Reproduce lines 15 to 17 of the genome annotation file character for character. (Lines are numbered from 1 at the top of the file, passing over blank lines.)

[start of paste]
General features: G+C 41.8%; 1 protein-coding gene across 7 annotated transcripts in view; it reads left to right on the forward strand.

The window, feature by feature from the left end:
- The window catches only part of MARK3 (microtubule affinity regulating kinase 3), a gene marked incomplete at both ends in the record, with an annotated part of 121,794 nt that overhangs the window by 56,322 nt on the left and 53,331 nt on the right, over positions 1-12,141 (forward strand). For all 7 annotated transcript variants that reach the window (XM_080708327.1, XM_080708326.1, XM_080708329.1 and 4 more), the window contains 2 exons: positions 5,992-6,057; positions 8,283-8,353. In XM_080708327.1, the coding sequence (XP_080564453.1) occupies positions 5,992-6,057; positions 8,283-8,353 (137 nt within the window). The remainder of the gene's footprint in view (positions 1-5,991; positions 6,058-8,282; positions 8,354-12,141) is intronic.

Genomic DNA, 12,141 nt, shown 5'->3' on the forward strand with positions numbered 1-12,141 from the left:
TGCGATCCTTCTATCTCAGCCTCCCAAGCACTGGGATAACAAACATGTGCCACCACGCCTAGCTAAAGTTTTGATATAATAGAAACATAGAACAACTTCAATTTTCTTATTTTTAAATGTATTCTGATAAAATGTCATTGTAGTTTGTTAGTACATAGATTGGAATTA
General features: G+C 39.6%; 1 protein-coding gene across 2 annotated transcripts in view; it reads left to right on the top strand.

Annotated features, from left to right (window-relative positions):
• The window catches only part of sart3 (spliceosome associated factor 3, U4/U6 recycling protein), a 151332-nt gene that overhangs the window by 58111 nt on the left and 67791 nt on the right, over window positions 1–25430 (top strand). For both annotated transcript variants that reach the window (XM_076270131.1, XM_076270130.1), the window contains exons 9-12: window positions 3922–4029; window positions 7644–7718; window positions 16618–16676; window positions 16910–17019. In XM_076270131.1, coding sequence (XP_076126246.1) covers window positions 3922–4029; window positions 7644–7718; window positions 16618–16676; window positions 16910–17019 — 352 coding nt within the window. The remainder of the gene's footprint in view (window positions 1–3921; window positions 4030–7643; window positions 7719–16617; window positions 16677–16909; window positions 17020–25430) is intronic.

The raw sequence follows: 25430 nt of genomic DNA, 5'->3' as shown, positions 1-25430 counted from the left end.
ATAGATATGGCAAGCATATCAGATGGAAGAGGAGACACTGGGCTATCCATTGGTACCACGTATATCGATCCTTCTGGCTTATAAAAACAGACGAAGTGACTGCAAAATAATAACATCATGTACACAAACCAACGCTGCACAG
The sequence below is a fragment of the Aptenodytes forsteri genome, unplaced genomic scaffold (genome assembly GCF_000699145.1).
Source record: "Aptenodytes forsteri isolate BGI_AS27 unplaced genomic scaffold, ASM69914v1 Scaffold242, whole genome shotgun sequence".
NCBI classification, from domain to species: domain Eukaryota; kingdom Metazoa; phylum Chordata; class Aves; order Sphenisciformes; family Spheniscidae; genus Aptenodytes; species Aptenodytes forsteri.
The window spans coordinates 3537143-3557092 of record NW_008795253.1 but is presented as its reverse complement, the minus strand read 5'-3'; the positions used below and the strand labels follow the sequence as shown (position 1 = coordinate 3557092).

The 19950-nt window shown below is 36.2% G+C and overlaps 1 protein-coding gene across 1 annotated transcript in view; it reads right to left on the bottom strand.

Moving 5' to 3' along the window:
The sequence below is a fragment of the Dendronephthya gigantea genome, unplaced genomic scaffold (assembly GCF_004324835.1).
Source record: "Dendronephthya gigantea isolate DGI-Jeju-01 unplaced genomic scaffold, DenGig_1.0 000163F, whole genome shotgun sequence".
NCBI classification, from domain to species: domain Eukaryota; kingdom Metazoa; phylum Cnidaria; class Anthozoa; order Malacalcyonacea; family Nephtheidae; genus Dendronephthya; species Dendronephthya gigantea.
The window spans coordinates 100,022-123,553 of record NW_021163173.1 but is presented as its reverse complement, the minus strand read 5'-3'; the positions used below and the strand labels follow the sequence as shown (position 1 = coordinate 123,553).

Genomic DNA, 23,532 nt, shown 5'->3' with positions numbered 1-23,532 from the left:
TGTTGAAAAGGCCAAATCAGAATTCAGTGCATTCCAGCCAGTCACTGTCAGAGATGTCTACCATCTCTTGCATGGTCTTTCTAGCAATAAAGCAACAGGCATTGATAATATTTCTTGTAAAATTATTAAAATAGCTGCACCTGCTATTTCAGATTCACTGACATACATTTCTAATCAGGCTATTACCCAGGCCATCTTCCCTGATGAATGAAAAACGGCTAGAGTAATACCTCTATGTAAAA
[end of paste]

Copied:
The 19950-nt window shown below is 36.2% G+C and overlaps 1 protein-coding gene across 1 annotated transcript in view; it reads right to left on the bottom strand.

Moving 5' to 3' along the window:
The sequence below is a fragment of the Dendronephthya gigantea genome, unplaced genomic scaffold (assembly GCF_004324835.1).